This years HIMSS drew the largest crowd in history (31,000). That should be a tip off that something is going on. That something is the national drive for health IT launched by the Obama administration with a whole boatload of ARRA stimulus money being paid out starting this year.

Health Information Exchange (HIE)

While the evolving meaningful use standards for Electronic medical records remained a logical focus for many vendors and the subject of a mindblowing number of panels, there is a sense that the conversation is moving to the world of health information exchanges (HIE). As always, there is spirited disagreement about exactly how the term of the hour should be defined (see the debate over just what exactly the term Health 2.0 means for an example of a good controversy). Is health information exchange a central database, kind of like the old Community Health Information Network. Is it a new peer to peer network, linking hospitals and health systems in a more useful and fundamentally practical way?  Or is it about a new economic model, based on the business models that go along with the free flow of clinical data. We heard the term Accountable Care Organization a lot! Or – more likely – a little bit of all of the above? See Mark Frisse’s excellent blog post on THCB for an in depth look.


Sure, nobody has yet come up with the world changing, completely disruptive, industry transforming Facebook for doctors that some pundits had predicted, but there are signs we’re getting closer. Lots of people are trying and social network-ish features are everywhere, with vendors giving their systems the ability to communicate with the outside world. That includes some of the “traditional” EMR vendors like Allscripts that are now linking their users.Continue reading…

(Limited) Sympathy for the Blue Devil(s)

A year on from Wellpoint’s ju-jistu move of announcing a 39% rate increase in California, therefore re-invigorating the health care bill and guaranteeing themselves billions in government subsidies, Blue Shield of California, the non-profit rival to Wellpoint’s Anthem Blue Cross, announced a 59% increase! In the annals of THCB, Blue Shield has a mixed record. CEO Bruce Bodaken was a big supporter of the ACA and consistently called for universal coverage, but at the same time the behavior of Blue Shield after the revelations about the insurance recissions was worse than any other insurer. It actually fought much harder for the right to continue them than Wellpoint, Healthnet and the rest. The most recent rate increases also concern the individual market—you know, that segment of the insurance market that Mark Pauly thinks works pretty well.

Blue Shield is saying that the rates really are only a 15% average increase, and that for some individuals they’re getting a delayed increase—in other words they should have been charged more last year—which is where that 59% number comes from. Why are rates going up? Blue Shield put out a handy press release giving its side of the story. Blue Shield is pretty explicit that the extra costs of the abolition of life-time maximums and the addition of kids up to 26 on family policies was only around 4% over 2 years. The big factor was that utilization went up 7%, unit costs (prices) went up 5% and the rest of the increase (3%) is due to lower overall out of pocket costs relative to what the insurer was covering (because of overall cost increases).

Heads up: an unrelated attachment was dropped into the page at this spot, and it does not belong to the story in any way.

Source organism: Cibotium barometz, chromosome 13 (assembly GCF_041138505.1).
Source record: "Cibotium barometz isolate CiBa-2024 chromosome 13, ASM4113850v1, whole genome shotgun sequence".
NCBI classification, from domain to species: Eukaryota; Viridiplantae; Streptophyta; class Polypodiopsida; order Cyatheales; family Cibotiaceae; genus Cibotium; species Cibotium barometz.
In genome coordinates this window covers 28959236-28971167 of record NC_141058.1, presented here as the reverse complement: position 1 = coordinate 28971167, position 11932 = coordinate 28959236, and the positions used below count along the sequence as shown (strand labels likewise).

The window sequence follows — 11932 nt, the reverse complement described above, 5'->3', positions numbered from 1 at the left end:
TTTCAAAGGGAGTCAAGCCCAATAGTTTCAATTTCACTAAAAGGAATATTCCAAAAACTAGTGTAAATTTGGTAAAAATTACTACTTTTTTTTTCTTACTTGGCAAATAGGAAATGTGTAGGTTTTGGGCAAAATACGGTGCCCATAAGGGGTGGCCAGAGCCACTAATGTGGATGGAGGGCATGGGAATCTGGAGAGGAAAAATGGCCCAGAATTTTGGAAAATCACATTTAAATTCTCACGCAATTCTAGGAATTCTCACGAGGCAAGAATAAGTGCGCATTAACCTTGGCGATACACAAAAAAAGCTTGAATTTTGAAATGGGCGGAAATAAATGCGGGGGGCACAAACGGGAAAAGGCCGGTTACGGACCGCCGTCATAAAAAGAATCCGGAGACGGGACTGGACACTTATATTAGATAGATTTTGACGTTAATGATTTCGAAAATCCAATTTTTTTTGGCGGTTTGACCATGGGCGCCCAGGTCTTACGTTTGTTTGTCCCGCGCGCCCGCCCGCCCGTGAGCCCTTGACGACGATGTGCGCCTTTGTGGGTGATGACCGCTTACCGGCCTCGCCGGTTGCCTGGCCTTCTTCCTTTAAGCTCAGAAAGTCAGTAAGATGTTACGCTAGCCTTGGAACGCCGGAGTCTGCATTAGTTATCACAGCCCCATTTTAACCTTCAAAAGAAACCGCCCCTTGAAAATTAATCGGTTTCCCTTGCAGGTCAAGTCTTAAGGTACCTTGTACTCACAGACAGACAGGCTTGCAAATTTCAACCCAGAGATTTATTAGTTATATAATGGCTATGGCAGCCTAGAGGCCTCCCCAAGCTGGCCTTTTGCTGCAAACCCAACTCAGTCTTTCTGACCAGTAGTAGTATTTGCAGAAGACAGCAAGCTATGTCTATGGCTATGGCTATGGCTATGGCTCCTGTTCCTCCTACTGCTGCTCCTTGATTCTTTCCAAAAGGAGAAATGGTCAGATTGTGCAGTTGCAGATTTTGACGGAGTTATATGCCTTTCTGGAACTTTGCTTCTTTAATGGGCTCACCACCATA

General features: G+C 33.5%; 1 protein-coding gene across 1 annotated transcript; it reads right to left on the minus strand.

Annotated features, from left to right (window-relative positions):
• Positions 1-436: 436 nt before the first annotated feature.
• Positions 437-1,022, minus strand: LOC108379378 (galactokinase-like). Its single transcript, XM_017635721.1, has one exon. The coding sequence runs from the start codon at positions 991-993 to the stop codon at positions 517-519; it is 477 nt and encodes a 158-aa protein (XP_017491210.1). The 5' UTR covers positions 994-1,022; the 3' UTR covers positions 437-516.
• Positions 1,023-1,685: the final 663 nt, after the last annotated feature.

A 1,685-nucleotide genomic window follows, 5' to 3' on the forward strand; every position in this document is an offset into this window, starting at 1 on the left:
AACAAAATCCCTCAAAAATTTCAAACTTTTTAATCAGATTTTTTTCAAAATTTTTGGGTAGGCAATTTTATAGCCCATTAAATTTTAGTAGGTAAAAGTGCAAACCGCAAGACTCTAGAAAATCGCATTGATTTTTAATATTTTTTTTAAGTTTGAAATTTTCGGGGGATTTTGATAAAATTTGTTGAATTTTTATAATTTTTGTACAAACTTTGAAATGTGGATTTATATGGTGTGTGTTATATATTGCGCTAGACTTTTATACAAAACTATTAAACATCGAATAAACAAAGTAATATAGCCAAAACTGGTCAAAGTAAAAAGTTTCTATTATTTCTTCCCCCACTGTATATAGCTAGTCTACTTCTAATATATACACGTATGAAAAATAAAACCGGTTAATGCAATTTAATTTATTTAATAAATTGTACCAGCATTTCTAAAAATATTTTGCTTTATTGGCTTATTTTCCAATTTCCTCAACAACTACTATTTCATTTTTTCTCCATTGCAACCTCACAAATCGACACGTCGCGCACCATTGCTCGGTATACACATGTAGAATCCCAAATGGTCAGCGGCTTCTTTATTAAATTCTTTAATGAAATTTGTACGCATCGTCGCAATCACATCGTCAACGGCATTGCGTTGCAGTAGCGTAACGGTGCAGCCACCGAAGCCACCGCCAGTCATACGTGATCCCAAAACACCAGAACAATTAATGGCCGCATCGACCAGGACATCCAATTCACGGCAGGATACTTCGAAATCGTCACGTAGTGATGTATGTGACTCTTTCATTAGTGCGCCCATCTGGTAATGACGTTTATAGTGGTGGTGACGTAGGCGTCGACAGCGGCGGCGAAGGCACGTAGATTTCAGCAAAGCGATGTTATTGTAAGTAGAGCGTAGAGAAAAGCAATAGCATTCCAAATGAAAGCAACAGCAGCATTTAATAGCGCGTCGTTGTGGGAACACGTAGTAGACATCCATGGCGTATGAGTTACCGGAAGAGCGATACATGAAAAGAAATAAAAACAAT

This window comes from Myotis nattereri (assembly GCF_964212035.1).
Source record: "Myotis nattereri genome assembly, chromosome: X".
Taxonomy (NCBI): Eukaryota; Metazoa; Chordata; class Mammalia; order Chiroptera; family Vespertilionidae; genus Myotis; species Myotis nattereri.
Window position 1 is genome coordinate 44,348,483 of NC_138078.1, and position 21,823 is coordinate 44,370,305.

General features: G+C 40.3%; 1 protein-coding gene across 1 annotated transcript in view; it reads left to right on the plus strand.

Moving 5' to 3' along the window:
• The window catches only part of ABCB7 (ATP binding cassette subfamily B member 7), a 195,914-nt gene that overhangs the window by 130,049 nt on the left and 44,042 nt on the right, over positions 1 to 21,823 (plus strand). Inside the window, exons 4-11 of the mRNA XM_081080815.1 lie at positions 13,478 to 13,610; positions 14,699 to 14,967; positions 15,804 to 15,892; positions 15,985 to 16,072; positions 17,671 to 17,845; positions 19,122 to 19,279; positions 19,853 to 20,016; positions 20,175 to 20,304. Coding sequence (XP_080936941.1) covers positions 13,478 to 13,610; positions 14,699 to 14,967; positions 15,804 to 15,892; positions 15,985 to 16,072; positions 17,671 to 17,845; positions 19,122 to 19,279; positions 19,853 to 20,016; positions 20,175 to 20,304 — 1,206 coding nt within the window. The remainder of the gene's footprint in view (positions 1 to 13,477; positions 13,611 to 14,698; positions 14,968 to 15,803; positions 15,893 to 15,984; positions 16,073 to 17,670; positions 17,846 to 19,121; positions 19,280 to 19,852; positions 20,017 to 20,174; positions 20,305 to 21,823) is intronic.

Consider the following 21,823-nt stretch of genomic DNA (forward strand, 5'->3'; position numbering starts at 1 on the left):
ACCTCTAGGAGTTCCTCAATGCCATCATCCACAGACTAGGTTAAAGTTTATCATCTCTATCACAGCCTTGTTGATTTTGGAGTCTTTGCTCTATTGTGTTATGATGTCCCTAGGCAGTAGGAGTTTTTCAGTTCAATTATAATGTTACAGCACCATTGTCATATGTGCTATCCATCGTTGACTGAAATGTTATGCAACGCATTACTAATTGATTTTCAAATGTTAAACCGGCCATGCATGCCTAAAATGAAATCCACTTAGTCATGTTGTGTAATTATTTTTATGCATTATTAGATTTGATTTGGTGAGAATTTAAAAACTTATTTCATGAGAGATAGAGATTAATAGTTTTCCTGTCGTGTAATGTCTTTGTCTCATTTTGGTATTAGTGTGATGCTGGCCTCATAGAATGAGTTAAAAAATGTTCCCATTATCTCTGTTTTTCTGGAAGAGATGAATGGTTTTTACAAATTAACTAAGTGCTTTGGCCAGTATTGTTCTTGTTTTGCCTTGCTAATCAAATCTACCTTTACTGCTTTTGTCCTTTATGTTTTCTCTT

Translated into “where the money went,” hospital payments went up 15%, drugs up 12% and doctor payments went up 9%. In addition, although Blue Shield doesn’t state it, the pooled risk profile of everyone in a particular individual market product gets worse as while they all get charged the same at “entry”, and then more healthy people drop out as prices go up than sick ones. This is the insurance death spiral we used to hear so much about.

However, it’s not just Blue Shield and it’s not just the individual market.

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Sam’s Club as a locus for (The) Prevention (Plan)?

Picture 10 There’s lots going on in the world of online tools for health improvement and prevention. Yesterday I saw a new demo of the latest version of Keas (can’t tell you much but think Zynga!). Just this Fall we had a whole host of wellness tools including Limeade which is working with REI and other employers. Another of our buds in the world of Health 2.0 is Fred Goldstein, who runs The Prevention Plan. Like the others, Fred’s mostly been going after employers as his main client base. But is there room for a consumer-direct online wellness plan?

Fred obviously thinks so and today is announcing that a major retailer, Sam’s Club (the warehouse store owned by the beast of Bentonville) will be selling The Prevention Plan at $99 to its members. Sam’s Club has had a couple of false starts in health care before (remember them trying to sell eClinicalWorks to doctors?) but it’s likely that they think that their members (many of whom are small businesses) might be interested in buying wellness as a consumer product. By the way, Whole Foods CEO John Mackey also said at a conference in October that they’re getting into that business too.

So we’ll see. But maybe this is the way that (at least some of) middle America gets into the world of wellness.

And if you want to get a freebie intro, tomorrow (Saturday) Sam’s Club will be offering free health screenings.